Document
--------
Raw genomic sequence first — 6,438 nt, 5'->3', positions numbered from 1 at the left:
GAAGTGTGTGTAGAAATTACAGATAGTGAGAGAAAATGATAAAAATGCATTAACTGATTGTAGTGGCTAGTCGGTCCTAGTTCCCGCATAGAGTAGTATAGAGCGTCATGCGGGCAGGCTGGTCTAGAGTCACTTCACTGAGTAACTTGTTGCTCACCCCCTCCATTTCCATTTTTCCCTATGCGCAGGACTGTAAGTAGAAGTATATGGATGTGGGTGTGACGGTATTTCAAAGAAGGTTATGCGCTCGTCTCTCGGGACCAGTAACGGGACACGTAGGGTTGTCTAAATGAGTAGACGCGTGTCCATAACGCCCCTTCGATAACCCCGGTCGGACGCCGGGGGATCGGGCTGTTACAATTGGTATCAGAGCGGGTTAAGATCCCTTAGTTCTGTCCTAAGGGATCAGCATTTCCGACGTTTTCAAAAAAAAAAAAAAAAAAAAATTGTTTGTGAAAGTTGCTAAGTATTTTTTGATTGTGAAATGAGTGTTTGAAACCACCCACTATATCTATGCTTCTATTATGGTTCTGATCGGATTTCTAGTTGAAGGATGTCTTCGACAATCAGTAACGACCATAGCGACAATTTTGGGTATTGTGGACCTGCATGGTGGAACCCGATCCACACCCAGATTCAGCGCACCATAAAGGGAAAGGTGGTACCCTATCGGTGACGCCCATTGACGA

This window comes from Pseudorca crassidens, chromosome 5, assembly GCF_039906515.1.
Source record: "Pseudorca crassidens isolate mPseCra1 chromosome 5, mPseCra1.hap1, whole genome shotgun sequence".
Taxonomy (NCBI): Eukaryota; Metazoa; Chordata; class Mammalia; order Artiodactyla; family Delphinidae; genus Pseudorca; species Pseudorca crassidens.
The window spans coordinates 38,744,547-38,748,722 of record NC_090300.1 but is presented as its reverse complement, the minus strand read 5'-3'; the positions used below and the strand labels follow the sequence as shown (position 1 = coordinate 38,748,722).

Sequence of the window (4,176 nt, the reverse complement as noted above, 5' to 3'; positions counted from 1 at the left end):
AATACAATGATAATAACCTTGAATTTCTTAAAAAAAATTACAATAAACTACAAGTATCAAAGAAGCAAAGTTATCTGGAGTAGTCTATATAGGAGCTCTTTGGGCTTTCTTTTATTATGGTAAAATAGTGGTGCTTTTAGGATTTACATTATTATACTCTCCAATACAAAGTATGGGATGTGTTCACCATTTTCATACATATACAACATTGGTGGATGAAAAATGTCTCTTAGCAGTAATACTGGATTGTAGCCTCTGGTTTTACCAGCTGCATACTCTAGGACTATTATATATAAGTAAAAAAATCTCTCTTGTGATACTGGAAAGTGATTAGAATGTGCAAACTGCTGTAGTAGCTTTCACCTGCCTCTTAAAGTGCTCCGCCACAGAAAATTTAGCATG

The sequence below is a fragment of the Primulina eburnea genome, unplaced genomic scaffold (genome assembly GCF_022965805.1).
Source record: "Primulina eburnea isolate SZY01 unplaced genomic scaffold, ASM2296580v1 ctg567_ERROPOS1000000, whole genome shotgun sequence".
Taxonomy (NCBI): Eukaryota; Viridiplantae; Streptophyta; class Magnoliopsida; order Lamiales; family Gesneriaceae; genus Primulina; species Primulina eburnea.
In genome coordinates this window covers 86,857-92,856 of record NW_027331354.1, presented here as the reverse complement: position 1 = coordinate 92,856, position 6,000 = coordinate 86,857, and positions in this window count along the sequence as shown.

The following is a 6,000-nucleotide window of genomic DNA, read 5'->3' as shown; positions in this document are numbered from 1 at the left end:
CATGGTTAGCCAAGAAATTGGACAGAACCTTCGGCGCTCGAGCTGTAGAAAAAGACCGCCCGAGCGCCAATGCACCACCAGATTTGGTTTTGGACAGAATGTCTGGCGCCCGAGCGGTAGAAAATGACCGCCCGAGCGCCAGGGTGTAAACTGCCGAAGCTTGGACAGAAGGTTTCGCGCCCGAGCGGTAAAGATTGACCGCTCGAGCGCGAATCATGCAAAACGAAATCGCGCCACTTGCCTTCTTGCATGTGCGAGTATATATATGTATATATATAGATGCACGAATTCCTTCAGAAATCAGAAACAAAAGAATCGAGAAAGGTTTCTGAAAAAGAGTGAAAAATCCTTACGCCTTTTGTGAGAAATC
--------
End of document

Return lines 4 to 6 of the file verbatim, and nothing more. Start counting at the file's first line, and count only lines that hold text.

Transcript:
Source record: "Pseudorca crassidens isolate mPseCra1 chromosome 5, mPseCra1.hap1, whole genome shotgun sequence".
Taxonomy (NCBI): Eukaryota; Metazoa; Chordata; class Mammalia; order Artiodactyla; family Delphinidae; genus Pseudorca; species Pseudorca crassidens.
The window spans coordinates 38,744,547-38,748,722 of record NC_090300.1 but is presented as its reverse complement, the minus strand read 5'-3'; the positions used below and the strand labels follow the sequence as shown (position 1 = coordinate 38,748,722).